One of the most affecting stories Obata tells is that of Norio Kimura, whose father, wife and seven-year-old youngest daughter Yūna were lost in the tsunami. While the bodies of his father and wife were found in April 2011, Yūna’s remained missing. After the official search for her ended, Kimura continued looking, taking 1000km round trips to do so. After five years and nine months, a piece of bone was discovered that DNA testing proved was one of Yūna’s.
“Yūna was torn apart into small pieces, taken away with contaminated debris, now stored around anonymously,” reads one of the story’s panels. “Had they done the search longer and more carefully from the start, she could have been found a lot earlier, with her body almost intact too.”
The story ends with a panel reading: “A child has been left out alone in the shadow of the reconstruction. And her presence now poses a lot of questions to us.”
This is emotionally momentous material, very different to some of Obata’s other work, be it his 2004 anime of Duran Duran’s song Careless Memories for their then stage show or the short comic about the art of pencil sharpening you’ll find on his website.
Getting it right must weigh upon him, one imagines: these are hugely significant events and he’s almost certainly the only person who’s going to approach them in this form.
“Yeah, big pressure,” he says. “It’s very difficult to do. I appreciate people allow me to talk to them. Some say no, of course. I’ve heard tragic stories but they’ve asked me not to write about it. It’s interesting because they wanted to share that with somebody, somebody who’s not shared the same experience they have.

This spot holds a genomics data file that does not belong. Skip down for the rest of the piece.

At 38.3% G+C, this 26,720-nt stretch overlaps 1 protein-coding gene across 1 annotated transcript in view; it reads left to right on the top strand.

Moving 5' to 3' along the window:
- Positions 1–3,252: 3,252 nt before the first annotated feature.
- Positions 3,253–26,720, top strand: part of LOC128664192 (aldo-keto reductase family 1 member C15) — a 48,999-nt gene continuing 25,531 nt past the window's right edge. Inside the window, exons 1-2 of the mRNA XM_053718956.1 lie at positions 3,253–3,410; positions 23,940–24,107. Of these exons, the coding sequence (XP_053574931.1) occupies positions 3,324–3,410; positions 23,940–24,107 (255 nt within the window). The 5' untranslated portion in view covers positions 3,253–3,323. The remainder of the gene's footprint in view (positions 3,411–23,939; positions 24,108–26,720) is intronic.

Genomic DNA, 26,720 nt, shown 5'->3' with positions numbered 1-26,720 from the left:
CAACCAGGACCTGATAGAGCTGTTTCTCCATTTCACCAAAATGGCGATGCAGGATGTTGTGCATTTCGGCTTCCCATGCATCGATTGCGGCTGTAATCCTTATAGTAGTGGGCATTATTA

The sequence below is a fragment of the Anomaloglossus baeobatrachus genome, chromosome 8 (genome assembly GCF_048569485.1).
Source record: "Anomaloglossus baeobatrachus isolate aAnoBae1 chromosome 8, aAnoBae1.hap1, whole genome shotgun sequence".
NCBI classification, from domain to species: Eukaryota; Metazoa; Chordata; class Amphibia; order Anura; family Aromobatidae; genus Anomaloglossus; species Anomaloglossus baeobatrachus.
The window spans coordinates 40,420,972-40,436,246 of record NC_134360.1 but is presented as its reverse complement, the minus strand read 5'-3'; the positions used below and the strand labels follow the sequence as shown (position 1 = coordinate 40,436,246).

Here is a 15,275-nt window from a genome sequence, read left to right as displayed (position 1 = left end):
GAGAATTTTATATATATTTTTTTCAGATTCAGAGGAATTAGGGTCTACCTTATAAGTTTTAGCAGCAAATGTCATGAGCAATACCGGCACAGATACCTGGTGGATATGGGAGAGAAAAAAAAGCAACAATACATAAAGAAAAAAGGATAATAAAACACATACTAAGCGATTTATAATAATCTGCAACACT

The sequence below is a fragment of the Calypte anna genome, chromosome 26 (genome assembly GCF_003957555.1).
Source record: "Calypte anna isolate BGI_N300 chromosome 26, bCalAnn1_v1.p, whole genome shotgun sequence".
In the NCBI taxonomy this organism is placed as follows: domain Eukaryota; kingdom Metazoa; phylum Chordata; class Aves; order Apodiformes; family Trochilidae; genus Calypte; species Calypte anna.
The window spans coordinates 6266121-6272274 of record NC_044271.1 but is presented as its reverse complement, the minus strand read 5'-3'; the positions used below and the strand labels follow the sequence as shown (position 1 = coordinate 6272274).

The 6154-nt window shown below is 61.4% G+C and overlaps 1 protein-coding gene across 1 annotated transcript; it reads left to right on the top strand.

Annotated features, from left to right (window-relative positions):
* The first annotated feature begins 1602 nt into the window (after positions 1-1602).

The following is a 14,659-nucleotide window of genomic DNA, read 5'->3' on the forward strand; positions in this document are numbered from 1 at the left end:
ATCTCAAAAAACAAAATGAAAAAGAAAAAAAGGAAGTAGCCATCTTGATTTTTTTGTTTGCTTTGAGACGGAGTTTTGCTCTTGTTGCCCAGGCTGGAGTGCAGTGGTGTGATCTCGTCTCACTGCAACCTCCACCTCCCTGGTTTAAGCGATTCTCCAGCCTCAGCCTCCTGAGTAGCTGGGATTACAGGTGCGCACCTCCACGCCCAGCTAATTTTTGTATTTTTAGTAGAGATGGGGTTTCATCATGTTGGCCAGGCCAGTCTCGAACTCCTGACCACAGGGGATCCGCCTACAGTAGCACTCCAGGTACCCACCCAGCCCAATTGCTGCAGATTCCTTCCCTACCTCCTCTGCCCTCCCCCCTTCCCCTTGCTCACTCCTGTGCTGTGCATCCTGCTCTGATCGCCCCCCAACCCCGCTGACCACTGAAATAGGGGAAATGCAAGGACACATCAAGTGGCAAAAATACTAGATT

“The father I met is very vocal because he’s angry. He’s just full of anger. He’s trying to change something about the law, for the love of his daughter. It’s very moving. That’s why he basically opened up to me. His story is still developing and he’s still searching for the remains of his daughter.”
Another panel in the same story is of a city skyline at night and reads: “The nuclear plant was built to provide electricity to the capital region. By knowing Fukushima today, Tokyo could look arrogant, with all the excess of lights and luxury.”
It’s a point elegantly distilled – even poetically so.
But Obata is not one to cast simplistic blame. “It is something I have to tell people, especially my students [at the University of Gloucester and other universities around the UK where he teaches as a guest lecturer] when they try to do something about the world. They are angry young men, angry young people, but there are layers to things. There’s no right or wrong; the people are goodies and the people are baddies as well.
“When a tragedy happens, we tend to think there’s a victim and there’s an offender. There’s going to be people who get accused and there are victims who get all the sympathy from the public. But sometimes it’s not like that. Sometimes you can’t make things black and white.
“What’s happening with nuclear is one of these things. If you start reading just a short history of the nuclear industry, or nuclear technology, you see a lot of people believe in the technology and I can’t blame them, because I can’t prove them wrong. They get accused and the people who accuse them have right things to say and I can’t blame them either.
“So basically there are no answers to it and it’s very uncomfortable for the human mind not to have answers. You need a bit of patience and courage to accept that. This is one of the things I am going to say at the end, I think: it’s difficult to accept an open ending but you’ve got to have the courage.”
As for Tokyo: “The consumption of energy really helped to establish today’s Japan’s reputation. And I’m part of it. I can’t really criticise it. I just have to take in the contradiction and try to respond.”
Responding to this and the other contradictions he’s encountered in the past five years still has a way to run for Obata. Asked if he’s going to make the 2018 publication date his website gives for his book, he laughs: “Nah, of course not. I just have to put a lot of energy into it and hope the pictures can deliver the intensity of what I’ve seen.” “
by Guy Somerset, The Spinoff
source with comic strip photos